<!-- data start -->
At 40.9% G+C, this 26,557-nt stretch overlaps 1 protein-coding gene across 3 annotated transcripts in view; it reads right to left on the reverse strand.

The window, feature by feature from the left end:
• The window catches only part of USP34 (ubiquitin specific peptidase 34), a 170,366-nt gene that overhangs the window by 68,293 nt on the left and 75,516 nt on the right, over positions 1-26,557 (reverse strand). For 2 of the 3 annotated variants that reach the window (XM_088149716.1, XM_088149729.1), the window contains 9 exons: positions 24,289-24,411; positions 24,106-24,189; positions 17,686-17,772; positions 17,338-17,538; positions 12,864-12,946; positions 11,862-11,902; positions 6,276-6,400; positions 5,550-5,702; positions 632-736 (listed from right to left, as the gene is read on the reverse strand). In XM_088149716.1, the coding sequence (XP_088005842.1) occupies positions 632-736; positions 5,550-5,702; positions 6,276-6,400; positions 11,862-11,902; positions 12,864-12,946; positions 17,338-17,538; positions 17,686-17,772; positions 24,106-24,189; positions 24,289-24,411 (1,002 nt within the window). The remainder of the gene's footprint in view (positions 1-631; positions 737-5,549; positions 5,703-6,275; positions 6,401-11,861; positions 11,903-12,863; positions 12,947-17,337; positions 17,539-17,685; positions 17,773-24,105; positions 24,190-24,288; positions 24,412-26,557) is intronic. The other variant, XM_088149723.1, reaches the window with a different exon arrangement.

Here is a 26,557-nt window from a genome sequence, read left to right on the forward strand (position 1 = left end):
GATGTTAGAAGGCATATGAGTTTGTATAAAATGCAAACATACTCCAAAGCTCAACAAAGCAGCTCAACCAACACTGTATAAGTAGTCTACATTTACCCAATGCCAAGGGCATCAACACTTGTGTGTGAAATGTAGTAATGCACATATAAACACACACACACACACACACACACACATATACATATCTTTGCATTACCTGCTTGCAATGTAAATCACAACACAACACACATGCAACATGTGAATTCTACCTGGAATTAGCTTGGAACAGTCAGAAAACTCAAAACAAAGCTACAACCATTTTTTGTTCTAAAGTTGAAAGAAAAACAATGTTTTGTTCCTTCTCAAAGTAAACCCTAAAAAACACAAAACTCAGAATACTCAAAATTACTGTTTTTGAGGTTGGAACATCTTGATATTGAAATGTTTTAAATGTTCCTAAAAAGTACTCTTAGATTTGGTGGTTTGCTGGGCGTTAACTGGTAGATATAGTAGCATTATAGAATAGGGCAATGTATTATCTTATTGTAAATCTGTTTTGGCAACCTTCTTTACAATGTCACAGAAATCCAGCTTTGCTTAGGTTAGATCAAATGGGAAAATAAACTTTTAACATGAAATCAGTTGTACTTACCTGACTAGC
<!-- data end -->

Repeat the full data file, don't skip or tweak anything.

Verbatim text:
At 40.9% G+C, this 26,557-nt stretch overlaps 1 protein-coding gene across 3 annotated transcripts in view; it reads right to left on the reverse strand.

The window, feature by feature from the left end:
• The window catches only part of USP34 (ubiquitin specific peptidase 34), a 170,366-nt gene that overhangs the window by 68,293 nt on the left and 75,516 nt on the right, over positions 1-26,557 (reverse strand). For 2 of the 3 annotated variants that reach the window (XM_088149716.1, XM_088149729.1), the window contains 9 exons: positions 24,289-24,411; positions 24,106-24,189; positions 17,686-17,772; positions 17,338-17,538; positions 12,864-12,946; positions 11,862-11,902; positions 6,276-6,400; positions 5,550-5,702; positions 632-736 (listed from right to left, as the gene is read on the reverse strand). In XM_088149716.1, the coding sequence (XP_088005842.1) occupies positions 632-736; positions 5,550-5,702; positions 6,276-6,400; positions 11,862-11,902; positions 12,864-12,946; positions 17,338-17,538; positions 17,686-17,772; positions 24,106-24,189; positions 24,289-24,411 (1,002 nt within the window). The remainder of the gene's footprint in view (positions 1-631; positions 737-5,549; positions 5,703-6,275; positions 6,401-11,861; positions 11,903-12,863; positions 12,947-17,337; positions 17,539-17,685; positions 17,773-24,105; positions 24,190-24,288; positions 24,412-26,557) is intronic. The other variant, XM_088149723.1, reaches the window with a different exon arrangement.

Here is a 26,557-nt window from a genome sequence, read left to right on the forward strand (position 1 = left end):
GATGTTAGAAGGCATATGAGTTTGTATAAAATGCAAACATACTCCAAAGCTCAACAAAGCAGCTCAACCAACACTGTATAAGTAGTCTACATTTACCCAATGCCAAGGGCATCAACACTTGTGTGTGAAATGTAGTAATGCACATATAAACACACACACACACACACACACACACATATACATATCTTTGCATTACCTGCTTGCAATGTAAATCACAACACAACACACATGCAACATGTGAATTCTACCTGGAATTAGCTTGGAACAGTCAGAAAACTCAAAACAAAGCTACAACCATTTTTTGTTCTAAAGTTGAAAGAAAAACAATGTTTTGTTCCTTCTCAAAGTAAACCCTAAAAAACACAAAACTCAGAATACTCAAAATTACTGTTTTTGAGGTTGGAACATCTTGATATTGAAATGTTTTAAATGTTCCTAAAAAGTACTCTTAGATTTGGTGGTTTGCTGGGCGTTAACTGGTAGATATAGTAGCATTATAGAATAGGGCAATGTATTATCTTATTGTAAATCTGTTTTGGCAACCTTCTTTACAATGTCACAGAAATCCAGCTTTGCTTAGGTTAGATCAAATGGGAAAATAAACTTTTAACATGAAATCAGTTGTACTTACCTGACTAGC